Crown Media's Angela Megrey Puts the Social Back in Social Media

By Crown Media InSites Archives
Cover image for  article: Crown Media's Angela Megrey Puts the Social Back in Social Media

About six years ago, Crown Media's head of publicity, Pam Slay, saw the clear connection between social and publicity and dove in to leverage the platform, quickly capturing about a million followers.  With proof of concept, the network brought on Angela Megrey in 2014 as Vice President of Social Media and Marketing Strategist (pictured below).  Megrey, who already identified as a Hallmark fan herself -- or as they're known with their own hashtag, a #Hallmarkie -- was also something of a wunderkind in social media marketing.  Through a mostly organic but savvy strategy mainly focused on tapping the passion of Hallmark fans, Megrey has grown the group to more than six million strong across all social platforms and has trended on Twitter.

In our conversation, Megrey shared her secrets for upping social engagement.  She started by describing a fan-rousing move reminiscent of how Cagney & Lacey and Designing Women were saved that kept one Hallmark series, When Calls the Heart, from cancellation.

E.B. Moss:  What would you say really helped jump your social media numbers so quickly?  Is it the content?  Or more about social engagement?

Angela Megrey:  I'd say the secret sauce is just how we talk to the fans, when to step in and when not, and being present.  But, to take a step back, When Calls the Heart, specifically, has an amazing story that really illustrates that.  When I joined Crown Media, the show was in the middle of its second season and the board wasn't sure if they were going to renew it.  I saw what was happening with the fans [on social media] and how crazy it was, so I rallied behind them, engaging in a conversational way.  The numbers kept growing week over week.  I went to senior management and said, 'To help get a renewal, what if I can prove out the fandom?'  So, we did a little campaign talking to the #Hearties (the moniker for this show's subset of #Hallmarkies) and said, 'Hey, if you want a Season 3, show us in the ratings.  Show us in your social media.'  And they did!  By the finale, there were triple the number of followers from when I had started.  Now, every year, they do these campaigns: Blitz for Season Six and Hope is Alive for Season Five, and every year the numbers at least double from what they were the year before.  The ratings are improving, too.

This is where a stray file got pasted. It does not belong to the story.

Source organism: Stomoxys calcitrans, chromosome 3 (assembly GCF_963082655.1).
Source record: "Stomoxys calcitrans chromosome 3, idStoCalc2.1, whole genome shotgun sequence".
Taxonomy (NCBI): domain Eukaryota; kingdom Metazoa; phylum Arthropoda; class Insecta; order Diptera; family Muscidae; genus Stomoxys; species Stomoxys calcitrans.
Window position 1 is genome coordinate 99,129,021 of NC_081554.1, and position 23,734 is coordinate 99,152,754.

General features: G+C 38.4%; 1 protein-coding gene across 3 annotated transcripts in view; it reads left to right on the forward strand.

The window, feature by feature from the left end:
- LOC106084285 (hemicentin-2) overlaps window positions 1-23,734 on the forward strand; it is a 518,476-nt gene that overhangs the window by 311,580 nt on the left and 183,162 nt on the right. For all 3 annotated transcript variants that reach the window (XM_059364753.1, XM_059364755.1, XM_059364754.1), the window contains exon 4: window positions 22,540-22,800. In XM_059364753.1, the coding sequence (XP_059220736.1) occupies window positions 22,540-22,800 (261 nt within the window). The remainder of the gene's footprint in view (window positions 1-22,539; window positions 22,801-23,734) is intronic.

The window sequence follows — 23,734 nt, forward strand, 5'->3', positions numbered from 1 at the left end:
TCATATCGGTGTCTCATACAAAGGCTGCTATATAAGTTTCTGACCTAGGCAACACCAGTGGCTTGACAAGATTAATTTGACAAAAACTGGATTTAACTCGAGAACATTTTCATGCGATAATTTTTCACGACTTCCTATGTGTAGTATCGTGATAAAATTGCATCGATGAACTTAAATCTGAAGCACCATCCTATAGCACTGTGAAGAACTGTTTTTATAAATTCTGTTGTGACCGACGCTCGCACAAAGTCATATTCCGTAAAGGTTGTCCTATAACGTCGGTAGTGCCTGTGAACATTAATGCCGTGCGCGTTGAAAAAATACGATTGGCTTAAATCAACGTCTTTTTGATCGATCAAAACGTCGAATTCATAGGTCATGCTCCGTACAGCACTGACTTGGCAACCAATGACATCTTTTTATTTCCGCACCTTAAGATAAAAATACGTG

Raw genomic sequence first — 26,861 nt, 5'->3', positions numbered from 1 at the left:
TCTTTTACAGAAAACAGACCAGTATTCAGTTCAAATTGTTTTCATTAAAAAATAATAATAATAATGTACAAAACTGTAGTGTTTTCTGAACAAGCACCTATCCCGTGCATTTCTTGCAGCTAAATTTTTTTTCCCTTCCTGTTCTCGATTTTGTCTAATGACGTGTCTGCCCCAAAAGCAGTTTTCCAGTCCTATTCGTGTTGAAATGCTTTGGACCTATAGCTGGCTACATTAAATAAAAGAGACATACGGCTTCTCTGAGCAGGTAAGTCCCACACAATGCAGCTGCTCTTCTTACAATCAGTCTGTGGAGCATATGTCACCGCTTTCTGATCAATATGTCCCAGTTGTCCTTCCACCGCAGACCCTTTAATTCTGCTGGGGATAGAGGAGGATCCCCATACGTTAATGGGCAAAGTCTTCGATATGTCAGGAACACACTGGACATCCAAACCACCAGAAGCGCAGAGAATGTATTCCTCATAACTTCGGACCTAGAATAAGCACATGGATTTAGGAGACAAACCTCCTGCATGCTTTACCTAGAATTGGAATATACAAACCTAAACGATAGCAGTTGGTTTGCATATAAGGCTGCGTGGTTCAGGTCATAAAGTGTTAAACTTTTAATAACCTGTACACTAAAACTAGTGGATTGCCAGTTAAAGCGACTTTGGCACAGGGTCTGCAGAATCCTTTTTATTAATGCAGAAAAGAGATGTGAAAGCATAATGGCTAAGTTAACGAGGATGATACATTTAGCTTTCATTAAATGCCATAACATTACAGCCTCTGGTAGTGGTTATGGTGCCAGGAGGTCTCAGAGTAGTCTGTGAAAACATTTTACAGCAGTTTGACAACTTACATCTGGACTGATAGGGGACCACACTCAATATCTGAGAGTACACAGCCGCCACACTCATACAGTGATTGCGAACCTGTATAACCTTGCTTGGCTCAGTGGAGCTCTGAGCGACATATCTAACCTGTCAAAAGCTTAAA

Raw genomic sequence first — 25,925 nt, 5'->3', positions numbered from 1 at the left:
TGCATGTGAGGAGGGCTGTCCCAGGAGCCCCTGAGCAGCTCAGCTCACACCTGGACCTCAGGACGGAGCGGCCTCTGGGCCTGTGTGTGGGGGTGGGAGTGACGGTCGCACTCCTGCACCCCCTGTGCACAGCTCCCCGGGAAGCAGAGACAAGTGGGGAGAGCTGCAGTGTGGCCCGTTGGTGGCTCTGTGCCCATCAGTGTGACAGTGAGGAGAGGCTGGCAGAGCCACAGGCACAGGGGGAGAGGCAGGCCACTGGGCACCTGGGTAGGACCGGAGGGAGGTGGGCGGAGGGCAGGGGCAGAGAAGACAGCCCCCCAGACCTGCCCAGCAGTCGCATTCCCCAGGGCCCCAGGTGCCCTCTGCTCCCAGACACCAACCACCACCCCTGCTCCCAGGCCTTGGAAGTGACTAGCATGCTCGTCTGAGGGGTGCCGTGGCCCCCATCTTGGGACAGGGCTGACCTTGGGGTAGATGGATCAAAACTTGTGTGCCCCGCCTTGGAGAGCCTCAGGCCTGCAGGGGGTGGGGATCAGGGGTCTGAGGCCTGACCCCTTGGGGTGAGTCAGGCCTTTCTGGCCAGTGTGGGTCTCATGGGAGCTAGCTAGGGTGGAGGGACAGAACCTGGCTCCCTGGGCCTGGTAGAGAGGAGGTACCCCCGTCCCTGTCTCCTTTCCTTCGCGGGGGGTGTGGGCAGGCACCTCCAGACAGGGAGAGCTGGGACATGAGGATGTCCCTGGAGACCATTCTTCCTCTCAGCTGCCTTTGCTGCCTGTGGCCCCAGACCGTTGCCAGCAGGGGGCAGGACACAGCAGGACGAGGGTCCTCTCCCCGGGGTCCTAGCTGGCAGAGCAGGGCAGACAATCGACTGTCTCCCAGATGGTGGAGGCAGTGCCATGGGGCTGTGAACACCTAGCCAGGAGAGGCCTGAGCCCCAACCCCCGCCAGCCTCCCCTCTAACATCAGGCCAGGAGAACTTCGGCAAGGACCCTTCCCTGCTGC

Moss:  Let's talk about how you handled what I'd call a "crisis of the Hearties" after the April 22 When Calls the Heart season finale which everybody wanted to rant about because, spoiler alert, the beloved male lead dies.

Megrey:  Well, we've had a lot of success with Facebook Live events, starting with our first one with the entire female cast of Chesapeake Shores and even one for our snowed out Upfront this year!  Usually, we do Facebook Lives to promote something upcoming.  This is the first time where we gave everybody a chance to talk about it after it ended.  We had an inkling that the Jack Thornton character had passed on in the second to last episode, so we gave them a week to talk about it and be in suspense.  We had a lot of angry people, but we wanted them to tune in to the finale to see where the hope came in, and -- another spoiler alert -- a baby bump!  The finale jumped 25% higher than the previous episode so, again, they came out and watched.  Then they all grieved together.  We were on social media all night long with them, talking to them and promising the Facebook Live event the next day where they could talk directly to the talent to answer fan questions.